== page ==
Marijuana moratorium OK'd
March 08, 2006
Debbie Pfeiffer, San Gabriel Valley TribuneFearing Pico Rivera could get caught with no regulations in place for medical marijuana dispensaries, the City Council has unanimously moved to put a temporary ban on any such facilities until it can establish rules for them.
Already, the city has received several inquiries from parties interested in opening medical marijuana collectives, said City Manager Chuck Fuentes.
Officials said they wanted to avoid a repeat of what happened three years ago, when an all-nude strip club opened for business within a small shopping center on Slauson Avenue that is near a McDonald's restaurant, a school and a neighborhood of homes.
At the time, the city's zoning ordinances governing adult businesses prohibited strip clubs from opening anywhere in Pico Rivera except in areas zoned for commercial and manufacturing uses.
City officials moved to shut down the club, but the owners of Imperial Showgirls sued Pico Rivera and won, arguing that the 23-year-old zoning restrictions were outdated and provided no place in the city where a strip club could open.
"We want to be on more solid ground this time," Fuentes said Wednesday, "with a zoning ordinance in place so can only open in certain parts of the city."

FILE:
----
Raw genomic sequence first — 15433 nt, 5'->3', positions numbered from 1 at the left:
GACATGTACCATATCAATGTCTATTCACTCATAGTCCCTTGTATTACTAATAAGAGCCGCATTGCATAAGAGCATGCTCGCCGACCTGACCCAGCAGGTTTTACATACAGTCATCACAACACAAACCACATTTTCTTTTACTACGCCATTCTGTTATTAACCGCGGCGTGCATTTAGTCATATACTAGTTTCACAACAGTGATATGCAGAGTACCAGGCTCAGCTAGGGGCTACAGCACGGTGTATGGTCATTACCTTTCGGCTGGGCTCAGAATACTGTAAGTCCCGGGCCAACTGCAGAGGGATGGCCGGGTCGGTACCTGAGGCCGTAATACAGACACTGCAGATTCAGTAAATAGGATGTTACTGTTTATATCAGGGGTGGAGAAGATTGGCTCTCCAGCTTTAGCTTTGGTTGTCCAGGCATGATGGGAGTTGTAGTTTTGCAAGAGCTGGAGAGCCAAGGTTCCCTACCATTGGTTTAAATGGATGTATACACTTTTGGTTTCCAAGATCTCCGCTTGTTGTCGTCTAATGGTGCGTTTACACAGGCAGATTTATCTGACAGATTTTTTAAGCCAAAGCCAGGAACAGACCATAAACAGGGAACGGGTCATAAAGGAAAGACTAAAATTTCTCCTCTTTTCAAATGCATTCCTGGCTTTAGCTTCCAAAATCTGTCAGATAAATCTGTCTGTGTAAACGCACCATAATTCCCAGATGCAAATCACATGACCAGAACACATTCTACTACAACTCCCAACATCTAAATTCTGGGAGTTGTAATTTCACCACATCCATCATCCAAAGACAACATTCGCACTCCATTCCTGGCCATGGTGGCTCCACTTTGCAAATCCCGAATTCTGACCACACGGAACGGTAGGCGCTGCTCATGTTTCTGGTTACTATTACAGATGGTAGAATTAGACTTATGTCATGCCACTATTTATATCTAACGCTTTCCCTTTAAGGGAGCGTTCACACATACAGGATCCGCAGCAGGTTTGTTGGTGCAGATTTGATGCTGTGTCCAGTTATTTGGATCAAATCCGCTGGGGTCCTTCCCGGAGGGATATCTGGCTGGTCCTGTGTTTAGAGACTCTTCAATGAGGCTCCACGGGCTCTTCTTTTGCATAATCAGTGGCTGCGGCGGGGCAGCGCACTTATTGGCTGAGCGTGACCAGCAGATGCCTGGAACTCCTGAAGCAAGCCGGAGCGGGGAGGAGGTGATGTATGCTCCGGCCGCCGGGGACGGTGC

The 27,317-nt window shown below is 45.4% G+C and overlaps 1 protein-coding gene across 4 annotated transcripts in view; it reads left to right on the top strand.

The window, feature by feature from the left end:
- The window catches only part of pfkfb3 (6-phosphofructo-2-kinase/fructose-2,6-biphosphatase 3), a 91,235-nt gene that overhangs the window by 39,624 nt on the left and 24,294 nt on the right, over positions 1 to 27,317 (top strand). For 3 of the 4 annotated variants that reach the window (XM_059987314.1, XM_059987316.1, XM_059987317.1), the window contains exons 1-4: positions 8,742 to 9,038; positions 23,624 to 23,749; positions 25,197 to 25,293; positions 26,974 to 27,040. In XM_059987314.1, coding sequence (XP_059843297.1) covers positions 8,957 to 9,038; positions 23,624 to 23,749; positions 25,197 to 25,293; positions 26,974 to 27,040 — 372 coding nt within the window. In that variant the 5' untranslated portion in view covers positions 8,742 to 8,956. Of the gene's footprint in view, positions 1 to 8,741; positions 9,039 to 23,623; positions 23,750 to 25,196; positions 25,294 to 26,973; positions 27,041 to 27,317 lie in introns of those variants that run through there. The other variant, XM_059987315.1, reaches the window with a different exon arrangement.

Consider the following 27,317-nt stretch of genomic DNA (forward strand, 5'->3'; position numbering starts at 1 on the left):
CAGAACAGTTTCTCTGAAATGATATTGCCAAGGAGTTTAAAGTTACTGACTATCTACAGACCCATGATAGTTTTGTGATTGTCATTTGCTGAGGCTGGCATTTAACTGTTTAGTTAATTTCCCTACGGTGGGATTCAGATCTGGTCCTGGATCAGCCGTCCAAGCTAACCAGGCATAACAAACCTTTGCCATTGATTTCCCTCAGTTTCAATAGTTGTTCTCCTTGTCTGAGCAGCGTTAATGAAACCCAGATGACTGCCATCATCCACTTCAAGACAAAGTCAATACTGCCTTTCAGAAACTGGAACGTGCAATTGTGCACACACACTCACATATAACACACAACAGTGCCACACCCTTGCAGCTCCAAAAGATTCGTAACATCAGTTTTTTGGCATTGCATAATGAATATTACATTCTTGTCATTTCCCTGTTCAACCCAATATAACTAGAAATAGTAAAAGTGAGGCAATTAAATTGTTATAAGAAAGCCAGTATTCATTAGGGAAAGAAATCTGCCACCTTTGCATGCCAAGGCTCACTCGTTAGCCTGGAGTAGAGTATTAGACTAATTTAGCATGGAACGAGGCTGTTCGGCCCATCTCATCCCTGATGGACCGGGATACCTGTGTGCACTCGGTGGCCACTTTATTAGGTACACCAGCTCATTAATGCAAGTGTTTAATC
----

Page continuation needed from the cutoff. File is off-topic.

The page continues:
The council also is following the lead of Whittier's council, which approved an ordinance in January that allows medical marijuana dispensaries but only in commercial and industrial zones, Pico Rivera City Councilman Ron Beilke said.
Before approving the ordinance, the Whittier council adopted a moratorium on the dispensaries while the city's attorney and planning staffers worked out details of the new regulations.
"Given that Whittier has already walked this path, we want to do the same," Beilke said.
However, in Whittier's case, its ordinance was adopted after a medical marijuana collective already had moved into a medical center, without the city's knowledge. Because of that, the city had no choice but to allow the Whittier Collective to continue operating in the medical center location.
Increasingly, smaller cities are finding themselves caught between the proverbial rock and hard place, having to choose whether to observe a state law that allows marijuana to be used for medical reasons - and with a doctor's prescription - and federal law that makes its possession and use illegal.
Some cities that have banned marijuana dispensaries based on federal law have found themselves facing lawsuits.
Fuentes said, as far as he knows, no marijuana dispensaries now exist in Pico Rivera. According to the National Organization for the Reform of Marijuana Laws' Web site, dispensaries exist in Whittier, Hacienda Heights, Long Beach and Anaheim, but there are none in Pico Rivera.
With Tuesday's directive from the council, officials now have 45 days to come up with zoning rules and other regulations for marijuana dispensaries.
But Bill Britt, a member of the Whittier Collective and executive director of the Association of Patient Advocates, said the council's action showed no compassion for patients who rely on marijuana for pain relief. "It seems like a last-ditch effort so they don't have to comply with state law," he said. "They know if they did an out-and-out ban, they could be sued."
(562) 698-0955, Ext. 3028